All of this is taking place in a critical landscape: Thunder Basin is the single most important prairie dog habitat anywhere in the Great Plains today. Elsewhere, plague has ravaged concentrations of prairie dogs, reducing the population of prairie dogs at Conata Basin, South Dakota, for example — formerly home to 30,000 acres of prairie dog colonies and the largest black-footed ferret population anywhere — by nearly 70%. Defenders estimates the current prairie dog populations at all existing black-footed ferret reintroduction sites are less than half what they were in 2008. Such a low number of prairie dogs is profoundly impacting the recovery of endangered ferrets, despite recent successes in places like Colorado and northern Montana to reestablish them. At 14,000 prairie-dog-occupied acres and growing, Thunder Basin represents the largest concentration of black-tailed prairie dogs existing anywhere. But it is also the only place with such a large population of prairie dogs where ferrets have not yet been reintroduced. That’s why Defenders and others are challenging a plan being pushed by the Governor of Wyoming that would force the U.S. Forest Service to poison prairie dogs at Thunder Basin.
At the Governor’s request, the agency would use taxpayer money to poison prairie dogs — a practice that some ranchers support because prairie dogs eat grass, and so do cattle. It was the poisoning of prairie dogs throughout the west over many decades that ultimately led to their decline, and also to the black-footed ferret becoming endangered. More than 56,000 Defenders supporters submitted comments opposing the plan in the first round of public comment. While we have not stopped this ill-conceived proposal yet, the Forest Service is now working to determine what impact the plan could have on prairie dog recovery, and we expect to see their findings later this year.
Back at Thunder Basin, during a break in the dusting work, one of the biologists takes me to visit another nearby prairie dog colony. This colony is special. In 2009, Defenders and our NGO partners began assisting the Forest Service by taking prairie dogs from areas where they were destined to be poisoned, and moving them to the interior of the grassland where they were fully protected and less likely to spread onto private lands. This colony was essentially created from scratch on the site where an old, abandoned colony existed. From that small start of a couple hundred prairie dogs, the colony has now grown to occupy more than 500 acres. In their role as keystone engineers, the prairie dogs have modified the grassland structure, which now resembles a lawn more than a forest of grass. As it turns out, this type of grassland structure is also preferred habitat for the rare mountain plover, a shorebird that has evolved to live in arid grasslands. In a matter of a year, a dozen or more of these birds have seemingly arrived out of nowhere to occupy this “new” neighborhood and have already fledged chicks here.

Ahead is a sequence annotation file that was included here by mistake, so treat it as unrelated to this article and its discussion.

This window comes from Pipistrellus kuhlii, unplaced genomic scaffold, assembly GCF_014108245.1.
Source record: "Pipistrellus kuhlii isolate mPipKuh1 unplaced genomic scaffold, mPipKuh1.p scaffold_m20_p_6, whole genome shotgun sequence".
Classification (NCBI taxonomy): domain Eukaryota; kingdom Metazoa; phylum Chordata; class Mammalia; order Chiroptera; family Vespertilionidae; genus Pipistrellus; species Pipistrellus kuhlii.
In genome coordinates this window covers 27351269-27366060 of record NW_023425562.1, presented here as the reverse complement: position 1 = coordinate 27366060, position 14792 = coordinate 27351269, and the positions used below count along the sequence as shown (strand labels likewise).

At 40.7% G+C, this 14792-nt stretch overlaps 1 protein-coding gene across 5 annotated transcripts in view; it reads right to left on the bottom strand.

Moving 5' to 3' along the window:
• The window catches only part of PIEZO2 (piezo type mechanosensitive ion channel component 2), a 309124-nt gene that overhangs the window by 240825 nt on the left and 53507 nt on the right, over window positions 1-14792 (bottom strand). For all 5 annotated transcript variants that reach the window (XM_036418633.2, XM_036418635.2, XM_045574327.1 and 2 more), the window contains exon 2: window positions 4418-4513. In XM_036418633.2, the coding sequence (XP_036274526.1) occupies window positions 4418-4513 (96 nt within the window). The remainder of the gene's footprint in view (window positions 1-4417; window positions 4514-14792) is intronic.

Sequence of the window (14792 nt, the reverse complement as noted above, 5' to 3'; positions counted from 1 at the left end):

The work at Thunder Basin is already producing results for prairie dogs and other species that depend on them for survival. We’re showing that there are non-lethal ways to manage the prairie dogs here at Thunder Basin that can also expand habitat opportunities. Poisoning prairie dogs with taxpayer dollars when there are alternatives that promote conservation is an outdated and lackadaisical form of wildlife management that is out of place in today’s world. Even in a remote place like the Thunder Basin, we need creative solutions to coexist with wildlife in a world where habitat is increasingly under pressure from development and human encroachment.
Steve Forrest is the Senior Rockies & Plains Representative for Defenders of Wildlife